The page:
Because the barrels had already seen lots of use before being brought to Adelbert’s, they don’t have as many of the wine and wood characteristics that are easier to pick up in younger barrels, a subtlety that Ziebarth sought so the light saison wouldn’t be overpowered. He also liked that fermenting beer in them made the brewing process more hands off and thus far more uncertain.
“Adelbert’s 11 year-round beers are very exact and controlled,” he said. “When we brew them, there’s a certain set of specifications that we stick to and follow faithfully. But what’s fun about this is that there’s an element I have no control over. It’s all up to the wild yeast and their time in the barrels. I check back up on them every so often and discover what the beer’s become.”
Future Oddwood Ales will also be fermented in those barrels (and a second batch of the saison is already in them). Ziebarth wants to make an 8 1/2 percent ABV sour golden ale, like Duvel, the beer that first turned him on to craft beer, as well as brews with prickly pear and wild Texas grapes.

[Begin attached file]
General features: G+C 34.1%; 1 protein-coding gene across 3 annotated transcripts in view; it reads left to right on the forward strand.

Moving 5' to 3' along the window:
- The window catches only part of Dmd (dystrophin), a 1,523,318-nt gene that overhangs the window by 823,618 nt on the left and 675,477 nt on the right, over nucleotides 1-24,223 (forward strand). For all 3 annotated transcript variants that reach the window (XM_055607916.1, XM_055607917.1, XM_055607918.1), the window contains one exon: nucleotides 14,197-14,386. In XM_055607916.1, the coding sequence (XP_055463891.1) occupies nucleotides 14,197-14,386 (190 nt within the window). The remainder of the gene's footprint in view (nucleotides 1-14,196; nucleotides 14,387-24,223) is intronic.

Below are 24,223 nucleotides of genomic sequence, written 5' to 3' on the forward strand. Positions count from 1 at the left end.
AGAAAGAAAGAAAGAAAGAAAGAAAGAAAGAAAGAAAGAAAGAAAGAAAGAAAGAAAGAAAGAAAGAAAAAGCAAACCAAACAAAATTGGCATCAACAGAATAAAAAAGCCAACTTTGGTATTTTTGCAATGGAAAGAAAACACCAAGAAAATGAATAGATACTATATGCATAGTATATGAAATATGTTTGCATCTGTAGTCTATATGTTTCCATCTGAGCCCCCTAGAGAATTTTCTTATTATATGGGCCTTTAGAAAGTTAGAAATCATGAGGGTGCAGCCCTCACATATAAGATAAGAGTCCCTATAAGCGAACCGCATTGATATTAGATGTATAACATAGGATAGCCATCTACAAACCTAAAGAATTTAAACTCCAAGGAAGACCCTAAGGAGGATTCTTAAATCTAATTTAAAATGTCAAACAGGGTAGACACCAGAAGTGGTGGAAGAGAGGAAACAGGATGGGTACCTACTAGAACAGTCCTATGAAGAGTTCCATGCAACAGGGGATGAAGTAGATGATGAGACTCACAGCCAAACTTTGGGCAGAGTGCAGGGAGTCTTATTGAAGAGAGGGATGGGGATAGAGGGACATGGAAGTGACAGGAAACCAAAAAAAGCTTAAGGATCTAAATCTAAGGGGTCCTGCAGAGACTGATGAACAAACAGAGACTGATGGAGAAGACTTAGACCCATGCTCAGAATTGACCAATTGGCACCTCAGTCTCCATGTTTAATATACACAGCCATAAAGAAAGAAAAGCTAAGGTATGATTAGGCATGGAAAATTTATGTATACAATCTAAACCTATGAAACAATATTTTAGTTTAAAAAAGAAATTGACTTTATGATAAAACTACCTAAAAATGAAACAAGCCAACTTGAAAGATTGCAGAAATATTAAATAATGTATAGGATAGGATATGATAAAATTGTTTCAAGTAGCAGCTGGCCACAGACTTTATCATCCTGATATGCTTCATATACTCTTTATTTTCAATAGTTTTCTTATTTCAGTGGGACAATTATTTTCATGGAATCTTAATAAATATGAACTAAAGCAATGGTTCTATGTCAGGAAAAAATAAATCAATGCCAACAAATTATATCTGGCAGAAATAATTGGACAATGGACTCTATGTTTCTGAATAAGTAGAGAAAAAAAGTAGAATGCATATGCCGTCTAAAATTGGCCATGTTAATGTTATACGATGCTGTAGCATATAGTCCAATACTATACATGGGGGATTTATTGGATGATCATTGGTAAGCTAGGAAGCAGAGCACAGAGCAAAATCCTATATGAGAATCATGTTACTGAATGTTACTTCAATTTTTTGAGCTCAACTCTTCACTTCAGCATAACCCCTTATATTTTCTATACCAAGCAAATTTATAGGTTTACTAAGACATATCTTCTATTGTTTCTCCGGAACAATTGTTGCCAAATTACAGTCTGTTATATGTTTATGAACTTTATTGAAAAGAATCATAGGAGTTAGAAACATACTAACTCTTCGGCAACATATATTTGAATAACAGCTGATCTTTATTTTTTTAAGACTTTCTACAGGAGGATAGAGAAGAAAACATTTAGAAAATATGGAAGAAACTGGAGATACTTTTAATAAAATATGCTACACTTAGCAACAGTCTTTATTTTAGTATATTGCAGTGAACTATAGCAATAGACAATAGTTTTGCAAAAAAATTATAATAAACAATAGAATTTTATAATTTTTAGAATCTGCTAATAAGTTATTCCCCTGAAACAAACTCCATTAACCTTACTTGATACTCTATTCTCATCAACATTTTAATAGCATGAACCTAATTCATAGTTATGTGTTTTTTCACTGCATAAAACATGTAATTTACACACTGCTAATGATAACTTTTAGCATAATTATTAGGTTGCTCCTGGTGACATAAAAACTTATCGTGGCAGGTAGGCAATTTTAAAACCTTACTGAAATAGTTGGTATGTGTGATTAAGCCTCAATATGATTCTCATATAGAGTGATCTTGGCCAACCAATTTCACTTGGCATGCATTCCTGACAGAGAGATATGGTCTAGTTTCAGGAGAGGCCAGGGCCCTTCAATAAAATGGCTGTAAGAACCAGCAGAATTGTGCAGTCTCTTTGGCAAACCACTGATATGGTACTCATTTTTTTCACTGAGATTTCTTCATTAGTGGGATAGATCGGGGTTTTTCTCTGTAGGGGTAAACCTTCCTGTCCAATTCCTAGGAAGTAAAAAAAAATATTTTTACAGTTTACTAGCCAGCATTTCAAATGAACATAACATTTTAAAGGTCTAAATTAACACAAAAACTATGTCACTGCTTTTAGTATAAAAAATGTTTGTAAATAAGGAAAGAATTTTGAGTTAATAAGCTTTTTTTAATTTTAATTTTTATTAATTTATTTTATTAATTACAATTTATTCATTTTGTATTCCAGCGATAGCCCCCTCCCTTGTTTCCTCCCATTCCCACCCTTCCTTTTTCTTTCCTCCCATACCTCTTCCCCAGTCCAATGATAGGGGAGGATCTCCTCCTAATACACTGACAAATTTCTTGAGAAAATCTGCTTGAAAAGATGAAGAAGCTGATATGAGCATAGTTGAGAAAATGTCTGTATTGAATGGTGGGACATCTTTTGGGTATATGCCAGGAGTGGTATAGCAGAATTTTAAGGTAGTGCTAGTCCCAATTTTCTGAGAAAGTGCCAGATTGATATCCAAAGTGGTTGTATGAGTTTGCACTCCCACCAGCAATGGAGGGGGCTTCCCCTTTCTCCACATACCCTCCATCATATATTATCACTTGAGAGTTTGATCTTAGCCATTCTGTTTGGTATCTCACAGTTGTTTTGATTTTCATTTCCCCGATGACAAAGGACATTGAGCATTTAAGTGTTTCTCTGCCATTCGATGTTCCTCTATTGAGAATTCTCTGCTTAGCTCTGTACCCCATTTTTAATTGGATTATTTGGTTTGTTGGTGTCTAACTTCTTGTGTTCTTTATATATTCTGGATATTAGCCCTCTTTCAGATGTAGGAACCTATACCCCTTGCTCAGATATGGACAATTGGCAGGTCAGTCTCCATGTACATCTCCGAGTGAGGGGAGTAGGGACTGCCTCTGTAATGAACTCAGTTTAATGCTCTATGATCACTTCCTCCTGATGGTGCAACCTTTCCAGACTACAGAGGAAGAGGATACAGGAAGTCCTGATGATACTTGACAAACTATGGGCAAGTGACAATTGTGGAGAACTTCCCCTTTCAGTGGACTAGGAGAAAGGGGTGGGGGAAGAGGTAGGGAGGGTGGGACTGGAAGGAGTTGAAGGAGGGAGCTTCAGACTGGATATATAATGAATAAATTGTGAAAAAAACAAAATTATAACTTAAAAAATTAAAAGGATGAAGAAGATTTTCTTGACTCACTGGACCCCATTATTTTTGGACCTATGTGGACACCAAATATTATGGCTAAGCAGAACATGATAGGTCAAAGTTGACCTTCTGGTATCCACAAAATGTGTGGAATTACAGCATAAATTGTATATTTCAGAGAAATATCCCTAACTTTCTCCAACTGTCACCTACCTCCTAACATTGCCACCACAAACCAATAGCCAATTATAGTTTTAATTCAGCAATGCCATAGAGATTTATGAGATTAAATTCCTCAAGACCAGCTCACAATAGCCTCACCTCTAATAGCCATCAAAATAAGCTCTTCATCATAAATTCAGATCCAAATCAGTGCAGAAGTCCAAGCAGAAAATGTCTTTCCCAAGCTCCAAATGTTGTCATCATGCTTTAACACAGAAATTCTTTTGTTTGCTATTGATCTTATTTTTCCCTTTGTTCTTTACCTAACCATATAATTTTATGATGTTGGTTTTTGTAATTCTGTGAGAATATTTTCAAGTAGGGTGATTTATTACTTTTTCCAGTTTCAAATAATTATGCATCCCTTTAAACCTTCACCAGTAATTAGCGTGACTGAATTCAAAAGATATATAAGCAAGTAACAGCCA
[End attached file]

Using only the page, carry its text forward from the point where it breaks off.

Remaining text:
Eventually, a new warehouse Adelbert’s recently acquired will become the place where Adelbert’s and Oddwood beers are bottle-conditioned, leaving more room in the current space to fill with barrels.
“I’m not saying this is going to become a barrel powerhouse, considering it takes a lot of time to age beers, but I do want the Oddwood Saison to be a year-round beer,” he said.
Oddwood is one of two brewing projects that Adelbert’s has been affiliated with recently (Naughty Brewing, the other one, is rolling out the first batch of Kentucky Streetwalker, a bourbon barrel-aged imperial vanilla porter, in Austin next week), and Ziebarth still isn’t quite sure how to define Oddwood because of how closely tied it is to Adelbert’s.